clock menu more-arrow no yes

Filed under:

Best Western - The Denver Nuggets

New, comments

Yesterday I posted about the Clippers' position in the Western Conference.  The Clippers' most likely route to the postseason (however unlikely it may be) is to finish ahead of the other five conference opponents who were below .500 last season (Sacramento, Memphis, Minnesota, Golden State and Oklahoma City), and to hope they can also surpass Houston (dealing with the loss of Ron Artest, and the injuries to Yao Ming and Tracy McGrady) and Phoenix (a year older, and with a desperately thin front court). 

I introduced the section on the competition yesterday as follows:

Most experts seem to think that seven of the eight Western Conference playoff teams from last season will return to post season play this season.  I'm going to get a little more granular.  There are three teams (the Lakers, Spurs and Blazers) who (a) made the playoffs and (b) got better, or at least not much worse - and those three are lead pipe cinches to make the playoffs this year barring catastrophic injuries.  The rest of the teams have a looming issue or two which warrants examination.

Some of you took exception with the fact that I didn't include the Nuggets and Mavs with the Lakers, Spurs and Blazers as 'locks'.  In truth, I never said they weren't locks - I just said they have some issues.  Sure, they're both likely locks.  But I guess I'm making an arbitrary line here, frankly based on the simple fact that I don't have much to say about the Lakers, Spurs and Blazers (they're already playoff teams, they're still really good if not better, what else is there?).  But I always have something to say about the Nuggets (and to a lesser extent the Mavs, a post that will come later).

Denver is coming off the best season in the NBA history of their franchise, and after a run to the Conference Finals, the playoffs seem pretty much assured.  But there are nonetheless some question marks with the Nuggets.  When they traded Marcus Camby to the Clippers for nothing, they left their front line with very little depth - a fact that everyone assumed would doom them to mediocrity last season.  Nene responded with career highs in scoring, rebounding, blocked shots and minutes played.  Kenyon Martin likewise stayed relatively healthy, playing in 66 games.  Meanwhile, Chris Andersen had a season that can best be described as an 'outlier' in comparison to the rest of his career.  But it's hard to imagine that Nene and Andersen will repeat career years, and an injury to any of those three leaves the likes of Johan Petro or Malik Allen getting significant minutes.  And while depth was a potential problem that never really bit the Nuggets last season, two of their top nine rotation players (Linas Kleiza and Dahntay Jones) are now gone.  Arron Afflalo should be able to replace more or less the same defense and athleticism that Jones provided, but as of now they don't really have a replacement for Kleiza (they are talking to Desmond Mason, which would be a good pickup for them).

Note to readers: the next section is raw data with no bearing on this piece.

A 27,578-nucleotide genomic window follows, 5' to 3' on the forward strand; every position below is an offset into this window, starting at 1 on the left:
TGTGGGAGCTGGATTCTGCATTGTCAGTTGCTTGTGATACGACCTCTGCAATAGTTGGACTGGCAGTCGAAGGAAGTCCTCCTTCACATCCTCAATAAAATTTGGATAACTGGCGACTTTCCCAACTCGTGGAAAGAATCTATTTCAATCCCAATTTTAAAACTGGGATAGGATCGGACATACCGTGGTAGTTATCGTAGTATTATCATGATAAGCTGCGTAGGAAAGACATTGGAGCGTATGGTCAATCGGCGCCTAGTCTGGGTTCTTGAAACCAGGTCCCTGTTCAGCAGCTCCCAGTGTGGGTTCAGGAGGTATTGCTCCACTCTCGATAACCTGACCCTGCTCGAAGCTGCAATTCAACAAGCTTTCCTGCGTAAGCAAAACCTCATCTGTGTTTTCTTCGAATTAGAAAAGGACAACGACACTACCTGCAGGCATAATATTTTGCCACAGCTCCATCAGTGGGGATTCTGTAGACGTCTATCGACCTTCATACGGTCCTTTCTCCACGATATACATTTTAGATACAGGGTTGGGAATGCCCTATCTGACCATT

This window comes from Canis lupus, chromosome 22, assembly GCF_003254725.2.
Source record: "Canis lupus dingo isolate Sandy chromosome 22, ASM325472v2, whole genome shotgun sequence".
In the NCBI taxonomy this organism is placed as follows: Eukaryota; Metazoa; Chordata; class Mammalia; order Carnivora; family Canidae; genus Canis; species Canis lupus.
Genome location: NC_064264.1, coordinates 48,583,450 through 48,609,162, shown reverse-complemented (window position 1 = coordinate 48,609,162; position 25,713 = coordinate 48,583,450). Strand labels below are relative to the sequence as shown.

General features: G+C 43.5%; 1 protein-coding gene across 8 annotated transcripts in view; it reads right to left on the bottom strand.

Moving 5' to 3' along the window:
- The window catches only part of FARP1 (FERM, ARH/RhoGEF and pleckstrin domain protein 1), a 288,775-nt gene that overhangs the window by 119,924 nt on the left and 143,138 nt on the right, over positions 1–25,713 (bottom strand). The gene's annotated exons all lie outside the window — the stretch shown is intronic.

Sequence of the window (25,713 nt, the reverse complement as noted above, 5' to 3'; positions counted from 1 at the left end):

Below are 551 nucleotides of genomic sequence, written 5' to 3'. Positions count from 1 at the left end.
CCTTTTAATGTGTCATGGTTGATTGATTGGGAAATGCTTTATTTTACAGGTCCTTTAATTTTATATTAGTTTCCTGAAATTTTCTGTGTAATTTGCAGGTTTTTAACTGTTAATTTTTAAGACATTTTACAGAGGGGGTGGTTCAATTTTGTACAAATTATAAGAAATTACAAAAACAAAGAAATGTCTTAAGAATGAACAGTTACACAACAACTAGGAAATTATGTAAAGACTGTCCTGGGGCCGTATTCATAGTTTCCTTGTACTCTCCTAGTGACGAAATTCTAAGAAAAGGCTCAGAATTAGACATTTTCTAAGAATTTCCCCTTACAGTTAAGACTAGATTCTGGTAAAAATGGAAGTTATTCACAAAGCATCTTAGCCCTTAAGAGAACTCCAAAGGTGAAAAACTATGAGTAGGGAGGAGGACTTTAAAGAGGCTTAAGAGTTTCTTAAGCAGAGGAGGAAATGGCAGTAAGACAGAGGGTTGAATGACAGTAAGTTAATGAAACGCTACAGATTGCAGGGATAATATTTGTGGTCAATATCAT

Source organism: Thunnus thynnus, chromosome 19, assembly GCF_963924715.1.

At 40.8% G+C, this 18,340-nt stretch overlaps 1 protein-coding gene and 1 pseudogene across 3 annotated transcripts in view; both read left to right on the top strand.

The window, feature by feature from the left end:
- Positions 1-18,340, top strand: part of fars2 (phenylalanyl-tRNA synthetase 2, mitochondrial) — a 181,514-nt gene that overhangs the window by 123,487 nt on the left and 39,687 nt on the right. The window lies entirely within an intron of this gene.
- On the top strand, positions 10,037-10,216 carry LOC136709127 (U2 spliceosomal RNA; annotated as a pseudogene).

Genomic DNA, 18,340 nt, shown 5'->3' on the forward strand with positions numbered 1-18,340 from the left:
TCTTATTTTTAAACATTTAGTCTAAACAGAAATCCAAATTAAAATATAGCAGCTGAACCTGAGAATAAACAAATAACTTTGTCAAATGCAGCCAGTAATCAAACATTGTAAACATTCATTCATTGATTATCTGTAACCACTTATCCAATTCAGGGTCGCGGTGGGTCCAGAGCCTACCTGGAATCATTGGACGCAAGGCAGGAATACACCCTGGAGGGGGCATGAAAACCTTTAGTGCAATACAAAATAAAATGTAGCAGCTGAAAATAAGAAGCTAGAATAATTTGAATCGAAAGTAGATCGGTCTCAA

At any rate, it's very difficult to remain at the top of the Conference while remaining stagnant, or even moving backwards a little.  I think it's worth remembering that nobody had the Nuggets in the playoffs at all, let alone in the Western Conference Finals, before last season started.  Obviously, Chauncey Billups made a huge difference on the team providing the veteran leadership that their mix of personalities required.   But Carmelo Anthony, J.R. Smith, Kenyon Martin and Andersen are all volatile dudes, and who knows how long it will be before something blows up. 

In the final analysis, the Nuggets played so well last season that it's highly unlikely that they would drop too far.  Billups cemented himself, even at the age of 32, as one of the top three point guards in the game.  Carmelo is a surpassingly good offensive player, who finally dedicated himself to being a better rebounder and defender last season.  J.R. Smith at times looked like the best scorer in the NBA, putting on offensive displays that rivaled the Mamba.  Nene has a combination of size and athleticism that ranks him among the best bigs in the West, and frankly he's got a great shot at an All Star team spot this season.  And Kenyon Martin is a solid defender and capable scorer, even if he's not as athletic post micro-fracture surgery as he once was. If newcomers Afflalo and rookie Ty Lawson can provide any help at all, then it will likely be another solid season for the Nuggets.

Yet somehow, if it all explodes, I'll be surprised, but not shocked.